Some of the highlights of 2021 include UNU-CRIS’s impactful presence at the Annual International Studies Association (ISA) Convention in April, the organisation of the EU in International Affairs Conference in May (in collaboration with the VUB, ULB, the University of Warwick, and the Egmont Institute), the launch of the indicator-based local SDG Monitor in October (in collaboration with IDEA Consult), and projects conducted for UNDP and for the Scottish Association for Marine Science (SAMS), to name just a few. UNU-CRIS also contributed with two policy papers to the Think20 Summit, the academic arm of the G20 (one on regional health governance, the other on return migration) and organised a panel on the Future of Global Health Governance at the UNU-WIDER Development Conference in September. As in 2020, COVID-19 severely hindered the organisation of in-person events. The Summer School on Comparative Regionalism in a Changing World (in collaboration with Universitas Airlangga and Higher School of Economics of M. Narikbayev KAZGUU University) in June, the School on Modern Diplomacy (in collaboration with the Diplomatic Academy of Vienna), and the Doctoral School on Latin American, European and Comparative Regionalism (in collaboration with Universidad Andina) were all held virtually. This was also the case for regular research seminars and invited lectures, while the majority of internships and visiting research fellowships were conducted virtually too.
2021 also marked the end of a five-year cycle for UNU-CRIS, governed by a Memorandum of Understanding between United Nations University, the Flemish Government, Ghent University and Vrije Universiteit Brussel. 2021 was, therefore, an evaluation year in which UNU-CRIS was externally evaluated on behalf of the Flemish Government. Overall, the results were very positive for UNU-CRIS. The evaluators and the international expert panel found that UNU-CRIS had performed well during a turbulent period and that most of its strategic and operational goals had been achieved. They confirmed its good reputation in the relevant academic fields and among policymakers. They pointed to the synergetic relationship with the Flemish universities and UN institutions, thus creating value added for all its stakeholders. Overall, they found that the thematic relevance of UNU-CRIS remained very high and recommended to continue funding the Institute (Evaluation of UNU-CRIS 2014-2021, Technopolis Group, October 2021).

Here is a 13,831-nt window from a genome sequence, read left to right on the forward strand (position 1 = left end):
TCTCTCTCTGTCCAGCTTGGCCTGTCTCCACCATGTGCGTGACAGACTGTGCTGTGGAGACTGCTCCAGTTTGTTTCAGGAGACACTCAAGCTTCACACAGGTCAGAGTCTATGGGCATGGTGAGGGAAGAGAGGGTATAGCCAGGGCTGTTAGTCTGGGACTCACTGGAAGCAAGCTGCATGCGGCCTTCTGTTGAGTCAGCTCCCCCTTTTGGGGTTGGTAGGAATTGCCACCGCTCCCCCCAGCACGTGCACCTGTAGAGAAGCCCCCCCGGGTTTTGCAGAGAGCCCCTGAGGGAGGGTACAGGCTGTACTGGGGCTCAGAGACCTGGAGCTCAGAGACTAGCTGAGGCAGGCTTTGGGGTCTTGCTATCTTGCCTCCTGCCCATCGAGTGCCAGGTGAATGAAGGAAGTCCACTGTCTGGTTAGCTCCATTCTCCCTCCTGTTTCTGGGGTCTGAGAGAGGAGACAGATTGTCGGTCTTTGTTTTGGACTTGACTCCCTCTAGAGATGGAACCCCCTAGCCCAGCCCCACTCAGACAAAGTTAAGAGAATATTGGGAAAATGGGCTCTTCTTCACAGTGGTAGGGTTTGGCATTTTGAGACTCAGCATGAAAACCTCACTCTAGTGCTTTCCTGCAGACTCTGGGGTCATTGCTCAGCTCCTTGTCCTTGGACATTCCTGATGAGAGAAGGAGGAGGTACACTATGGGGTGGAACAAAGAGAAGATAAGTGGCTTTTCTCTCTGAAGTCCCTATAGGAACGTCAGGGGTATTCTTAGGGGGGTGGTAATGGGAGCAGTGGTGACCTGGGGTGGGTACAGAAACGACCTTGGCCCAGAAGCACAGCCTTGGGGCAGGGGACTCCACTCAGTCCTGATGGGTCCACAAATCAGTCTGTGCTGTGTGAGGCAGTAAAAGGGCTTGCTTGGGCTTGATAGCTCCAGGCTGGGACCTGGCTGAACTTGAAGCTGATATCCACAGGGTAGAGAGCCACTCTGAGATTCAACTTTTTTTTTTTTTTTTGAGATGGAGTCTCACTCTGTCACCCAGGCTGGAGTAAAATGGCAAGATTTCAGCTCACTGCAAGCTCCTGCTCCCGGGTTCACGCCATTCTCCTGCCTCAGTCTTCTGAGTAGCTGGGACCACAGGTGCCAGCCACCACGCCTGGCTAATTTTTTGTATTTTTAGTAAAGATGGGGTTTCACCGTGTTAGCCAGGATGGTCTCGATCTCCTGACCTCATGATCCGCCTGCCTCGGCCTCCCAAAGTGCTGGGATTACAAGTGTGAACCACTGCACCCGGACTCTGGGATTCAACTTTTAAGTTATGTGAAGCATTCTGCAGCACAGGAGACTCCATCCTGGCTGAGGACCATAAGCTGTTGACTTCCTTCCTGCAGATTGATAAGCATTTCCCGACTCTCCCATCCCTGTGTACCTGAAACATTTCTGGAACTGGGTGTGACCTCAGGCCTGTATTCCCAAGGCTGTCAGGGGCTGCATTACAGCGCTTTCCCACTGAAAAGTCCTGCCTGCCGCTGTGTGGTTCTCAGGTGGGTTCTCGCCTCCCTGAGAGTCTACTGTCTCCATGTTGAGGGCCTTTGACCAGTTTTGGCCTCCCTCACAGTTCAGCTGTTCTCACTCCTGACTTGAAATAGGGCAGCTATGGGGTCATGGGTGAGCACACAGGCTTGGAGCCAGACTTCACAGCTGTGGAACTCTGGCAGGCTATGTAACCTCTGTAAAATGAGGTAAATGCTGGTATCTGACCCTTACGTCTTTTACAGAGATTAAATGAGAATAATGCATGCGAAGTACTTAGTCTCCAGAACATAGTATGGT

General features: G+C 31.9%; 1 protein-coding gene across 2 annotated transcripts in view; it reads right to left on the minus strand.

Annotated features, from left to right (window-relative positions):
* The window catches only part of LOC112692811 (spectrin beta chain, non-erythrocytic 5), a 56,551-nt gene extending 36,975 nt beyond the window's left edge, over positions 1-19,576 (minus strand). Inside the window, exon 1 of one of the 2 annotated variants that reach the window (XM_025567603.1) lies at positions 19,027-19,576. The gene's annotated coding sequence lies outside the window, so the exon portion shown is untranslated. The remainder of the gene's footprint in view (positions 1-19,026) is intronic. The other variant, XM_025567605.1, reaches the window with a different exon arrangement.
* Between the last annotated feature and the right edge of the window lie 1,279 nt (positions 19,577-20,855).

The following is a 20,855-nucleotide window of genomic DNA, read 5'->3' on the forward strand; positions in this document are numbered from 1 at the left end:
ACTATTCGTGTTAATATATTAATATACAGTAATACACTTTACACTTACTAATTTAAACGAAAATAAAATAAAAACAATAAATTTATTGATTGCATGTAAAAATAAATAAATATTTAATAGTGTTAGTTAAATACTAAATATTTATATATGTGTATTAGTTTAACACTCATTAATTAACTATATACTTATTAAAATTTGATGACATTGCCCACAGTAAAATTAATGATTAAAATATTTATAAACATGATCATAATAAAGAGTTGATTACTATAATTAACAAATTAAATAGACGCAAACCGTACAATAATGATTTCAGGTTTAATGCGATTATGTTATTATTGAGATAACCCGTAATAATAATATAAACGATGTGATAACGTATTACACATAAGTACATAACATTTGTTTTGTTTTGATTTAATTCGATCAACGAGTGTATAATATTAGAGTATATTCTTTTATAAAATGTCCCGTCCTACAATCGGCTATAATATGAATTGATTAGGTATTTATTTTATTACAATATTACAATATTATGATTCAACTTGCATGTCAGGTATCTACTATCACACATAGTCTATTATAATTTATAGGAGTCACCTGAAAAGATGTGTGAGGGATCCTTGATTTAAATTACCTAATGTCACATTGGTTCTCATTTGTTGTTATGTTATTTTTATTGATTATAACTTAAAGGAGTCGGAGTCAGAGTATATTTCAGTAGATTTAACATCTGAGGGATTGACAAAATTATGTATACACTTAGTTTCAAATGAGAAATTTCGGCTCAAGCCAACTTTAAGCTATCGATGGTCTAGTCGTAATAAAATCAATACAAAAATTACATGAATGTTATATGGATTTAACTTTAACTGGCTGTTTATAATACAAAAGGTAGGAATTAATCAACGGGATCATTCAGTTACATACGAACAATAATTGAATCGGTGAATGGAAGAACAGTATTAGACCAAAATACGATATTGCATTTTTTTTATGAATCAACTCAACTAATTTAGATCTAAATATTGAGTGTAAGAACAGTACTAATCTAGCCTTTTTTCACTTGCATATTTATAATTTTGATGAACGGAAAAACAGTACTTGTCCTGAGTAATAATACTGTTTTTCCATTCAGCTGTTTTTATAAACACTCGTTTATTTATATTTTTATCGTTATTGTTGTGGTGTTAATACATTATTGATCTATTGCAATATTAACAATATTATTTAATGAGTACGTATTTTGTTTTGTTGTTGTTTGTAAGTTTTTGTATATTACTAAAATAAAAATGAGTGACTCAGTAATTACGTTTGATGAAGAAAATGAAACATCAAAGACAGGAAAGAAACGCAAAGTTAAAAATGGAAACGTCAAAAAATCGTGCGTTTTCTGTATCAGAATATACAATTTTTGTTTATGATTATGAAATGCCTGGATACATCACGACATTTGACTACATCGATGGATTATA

Following this positive evaluation, the Flemish Government decided to renew its commitment towards UNU-CRIS for a new period of five years at the Flemish Council of Ministers on 17 December, a decision for which we are very grateful. Our two partner universities also renewed their strong commitment to support UNU-CRIS. A new Memorandum of Understanding between the same four stakeholders was negotiated at the end of 2021 and is to be signed in 2022.
This assures that UNU-CRIS will be able to operate on a stable foundation for another five years, and further consolidate its position as a unique research institute with a global mandate, conducting policy-relevant research on regional and multi-level governance to improve lives of the peoples of the Member States of the United Nations. A strategic planning exercise will be conducted in 2022 to further refine the Institute’s research agenda, taking stock of our growing and diverse expertise, and to define priorities for the quinquennium.
Philippe De Lombaerde